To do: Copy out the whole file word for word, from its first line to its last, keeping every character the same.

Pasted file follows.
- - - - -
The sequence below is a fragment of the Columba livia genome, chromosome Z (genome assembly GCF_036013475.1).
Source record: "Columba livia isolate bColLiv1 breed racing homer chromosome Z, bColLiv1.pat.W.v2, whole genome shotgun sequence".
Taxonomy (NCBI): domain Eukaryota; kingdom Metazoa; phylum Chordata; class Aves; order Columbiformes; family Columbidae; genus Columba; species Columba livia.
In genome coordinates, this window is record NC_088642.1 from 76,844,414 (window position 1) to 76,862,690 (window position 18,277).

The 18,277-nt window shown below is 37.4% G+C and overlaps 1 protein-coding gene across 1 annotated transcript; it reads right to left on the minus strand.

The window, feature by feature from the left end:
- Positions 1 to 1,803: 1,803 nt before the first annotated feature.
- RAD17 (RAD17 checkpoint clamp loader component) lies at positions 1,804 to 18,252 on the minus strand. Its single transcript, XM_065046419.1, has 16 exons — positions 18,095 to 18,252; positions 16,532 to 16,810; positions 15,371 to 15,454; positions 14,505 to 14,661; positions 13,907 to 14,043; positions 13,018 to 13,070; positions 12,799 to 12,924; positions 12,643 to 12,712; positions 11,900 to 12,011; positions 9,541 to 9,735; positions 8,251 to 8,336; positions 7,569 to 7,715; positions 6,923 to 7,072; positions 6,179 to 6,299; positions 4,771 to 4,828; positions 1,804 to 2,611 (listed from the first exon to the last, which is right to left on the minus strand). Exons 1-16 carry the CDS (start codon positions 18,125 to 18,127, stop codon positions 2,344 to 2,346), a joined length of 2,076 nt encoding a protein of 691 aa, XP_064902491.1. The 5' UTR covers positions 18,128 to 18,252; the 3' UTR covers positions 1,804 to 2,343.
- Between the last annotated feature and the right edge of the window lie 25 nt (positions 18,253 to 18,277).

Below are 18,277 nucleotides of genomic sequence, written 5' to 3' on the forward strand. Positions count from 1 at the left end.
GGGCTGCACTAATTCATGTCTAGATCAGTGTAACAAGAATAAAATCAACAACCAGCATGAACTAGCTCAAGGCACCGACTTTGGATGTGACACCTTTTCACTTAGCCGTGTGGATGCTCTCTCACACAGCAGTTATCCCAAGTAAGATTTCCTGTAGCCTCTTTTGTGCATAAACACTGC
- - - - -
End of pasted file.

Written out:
The sequence below is a fragment of the Columba livia genome, chromosome Z (genome assembly GCF_036013475.1).
Source record: "Columba livia isolate bColLiv1 breed racing homer chromosome Z, bColLiv1.pat.W.v2, whole genome shotgun sequence".
Taxonomy (NCBI): domain Eukaryota; kingdom Metazoa; phylum Chordata; class Aves; order Columbiformes; family Columbidae; genus Columba; species Columba livia.
In genome coordinates, this window is record NC_088642.1 from 76,844,414 (window position 1) to 76,862,690 (window position 18,277).

The 18,277-nt window shown below is 37.4% G+C and overlaps 1 protein-coding gene across 1 annotated transcript; it reads right to left on the minus strand.

The window, feature by feature from the left end:
- Positions 1 to 1,803: 1,803 nt before the first annotated feature.
- RAD17 (RAD17 checkpoint clamp loader component) lies at positions 1,804 to 18,252 on the minus strand. Its single transcript, XM_065046419.1, has 16 exons — positions 18,095 to 18,252; positions 16,532 to 16,810; positions 15,371 to 15,454; positions 14,505 to 14,661; positions 13,907 to 14,043; positions 13,018 to 13,070; positions 12,799 to 12,924; positions 12,643 to 12,712; positions 11,900 to 12,011; positions 9,541 to 9,735; positions 8,251 to 8,336; positions 7,569 to 7,715; positions 6,923 to 7,072; positions 6,179 to 6,299; positions 4,771 to 4,828; positions 1,804 to 2,611 (listed from the first exon to the last, which is right to left on the minus strand). Exons 1-16 carry the CDS (start codon positions 18,125 to 18,127, stop codon positions 2,344 to 2,346), a joined length of 2,076 nt encoding a protein of 691 aa, XP_064902491.1. The 5' UTR covers positions 18,128 to 18,252; the 3' UTR covers positions 1,804 to 2,343.
- Between the last annotated feature and the right edge of the window lie 25 nt (positions 18,253 to 18,277).

Below are 18,277 nucleotides of genomic sequence, written 5' to 3' on the forward strand. Positions count from 1 at the left end.
GGGCTGCACTAATTCATGTCTAGATCAGTGTAACAAGAATAAAATCAACAACCAGCATGAACTAGCTCAAGGCACCGACTTTGGATGTGACACCTTTTCACTTAGCCGTGTGGATGCTCTCTCACACAGCAGTTATCCCAAGTAAGATTTCCTGTAGCCTCTTTTGTGCATAAACACTGC